A paradox of the Have-littles is that while they might be expected to vote Democrat, many vote Republican. This is the Republicans' secret sauce. By selling an anti-liberal message, promising greater security, and crafting evocative emotional appeals, including against welfare and environmentalism, they acquire a rich harvest of votes. While this may not be popular with Vulnerables, it gives voice to the fears of the many non-vulnerable Have-littles, in particular communities which are dominated by non-vulnerable men whose authority is accepted by others around them.
This creates an interesting skipping pattern, where Republicans skip liberal Have-enoughs in pursuit of the Have-little majority, while the Have-enough Democrats skip many of the Have-littles to try and help the more deserving Vulnerables and Have-nothings. A reverse effect happens too, as the Have-littles envy and rail against Have-enoughs who are their immediate seniors or an annoyingly well-paid professional, from dentists to consulting engineers. Out-of-reach Have-lots, however, are idealized and idolized as celebrities and potential champions who will save the Have-littles, just as the Have-enoughs seek to save others.
The perception of fairness has a particularly polarizing result as different groups believe themselves entirely right in wanting what they think is fair. Have-lots think it fair that they keep their high but hard-won incomes and to run their businesses as they think fit. Democrats seek a balanced fairness, where Vulnerables get special treatment to compensate for the bias they receive (Vulnerables of course agree with this). Have-littles want jobs and to not be the victim of Democratic bias that gives Vulnerables unfair advantage.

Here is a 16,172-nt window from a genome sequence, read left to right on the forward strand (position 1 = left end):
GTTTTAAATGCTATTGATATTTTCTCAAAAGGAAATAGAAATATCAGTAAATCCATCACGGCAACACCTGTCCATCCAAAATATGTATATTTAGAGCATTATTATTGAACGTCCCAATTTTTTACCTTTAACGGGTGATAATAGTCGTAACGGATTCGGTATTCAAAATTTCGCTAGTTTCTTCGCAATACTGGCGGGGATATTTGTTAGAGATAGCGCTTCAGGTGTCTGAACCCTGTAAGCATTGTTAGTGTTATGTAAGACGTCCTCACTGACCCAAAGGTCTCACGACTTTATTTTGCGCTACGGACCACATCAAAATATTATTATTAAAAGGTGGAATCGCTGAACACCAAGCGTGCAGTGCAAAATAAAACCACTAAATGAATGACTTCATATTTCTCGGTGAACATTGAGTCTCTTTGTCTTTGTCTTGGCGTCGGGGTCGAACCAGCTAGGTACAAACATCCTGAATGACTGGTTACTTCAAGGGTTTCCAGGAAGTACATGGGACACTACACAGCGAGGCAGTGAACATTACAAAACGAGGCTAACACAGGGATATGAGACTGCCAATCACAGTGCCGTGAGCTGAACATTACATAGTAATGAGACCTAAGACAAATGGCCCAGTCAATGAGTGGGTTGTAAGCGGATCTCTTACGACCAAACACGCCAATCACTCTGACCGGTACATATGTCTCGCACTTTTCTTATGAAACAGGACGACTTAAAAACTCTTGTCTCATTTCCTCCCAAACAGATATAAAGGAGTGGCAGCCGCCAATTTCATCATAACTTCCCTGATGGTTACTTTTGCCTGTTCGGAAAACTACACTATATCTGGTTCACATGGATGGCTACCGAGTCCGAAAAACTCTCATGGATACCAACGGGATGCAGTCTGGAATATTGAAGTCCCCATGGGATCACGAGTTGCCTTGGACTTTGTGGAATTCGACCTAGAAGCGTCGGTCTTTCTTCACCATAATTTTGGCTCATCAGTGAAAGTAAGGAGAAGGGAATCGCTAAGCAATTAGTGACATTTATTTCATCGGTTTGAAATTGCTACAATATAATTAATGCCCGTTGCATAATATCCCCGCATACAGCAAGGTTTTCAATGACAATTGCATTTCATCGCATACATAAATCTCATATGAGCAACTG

An electoral dilemma with Have-littles and Vulnerables is that their disillusionment with politicians and the state means that many do not vote. This can harm political parties, particularly when a significant community leans towards one or another party. Ethnic groups, for example, are far more likely to vote Democrat. If such groups can be energized, for example as done differently by Barack Obama and Donald Trump, they can have a huge electoral impact.
Taking this slightly larger segmentation, we can question again the rationale for voting Democrat or Republican. Have-lots Republicans want to keep their millions so want low tax. They also like few regulations that constrain their businesses. Have-lots and Have-enough Republicans fear losing their lifestyle and the crime that threatens this. Have-little Republicans just want more security, which translates first into decent jobs. They often live in tough areas and so also fear crime.
Have-some Democrats take a wider, more social view. Have-little Democrats feel their plight more as a community, for example being oppressed because of the shade of their skin. Their concern extends further than the self and more into social concerns.
A simple conclusion is that the Republicans appeal to the basic human drivers of fear (Have-littles) and greed (Have-lots) while Democrats have the more difficult task of appealing to compassion (Have-enoughs) and community (Have-nothings). Why? Because fear and greed have a self- or family-focus, while compassion and community appeal to those who are other-focused or we-focused.
Yes, it is a simplification. There are socially-minded Republicans and selfish Democrats. Yet Self vs Social makes more sense as a characterizing model than Haves vs Have-nots, as discussed above.
A further way of understanding this is in the collision between capitalism and democracy. Capitalism encourages wealth and the self-based view. It rewards individual success and assumes social concern will naturally arise from this. Democracy is the check on capitalist selfishness. While people may still be selfish, the public nature of democracy encourages a strong social concern.
What does this mean for politicians? For Democrats who seek to address natural Democrats, they should appeal to social values and ethics. To appeal to those with Republican leanings, they should make financial and security appeals. Meanwhile Republicans might woo Democrats by emphasizing community and the environment.
And the big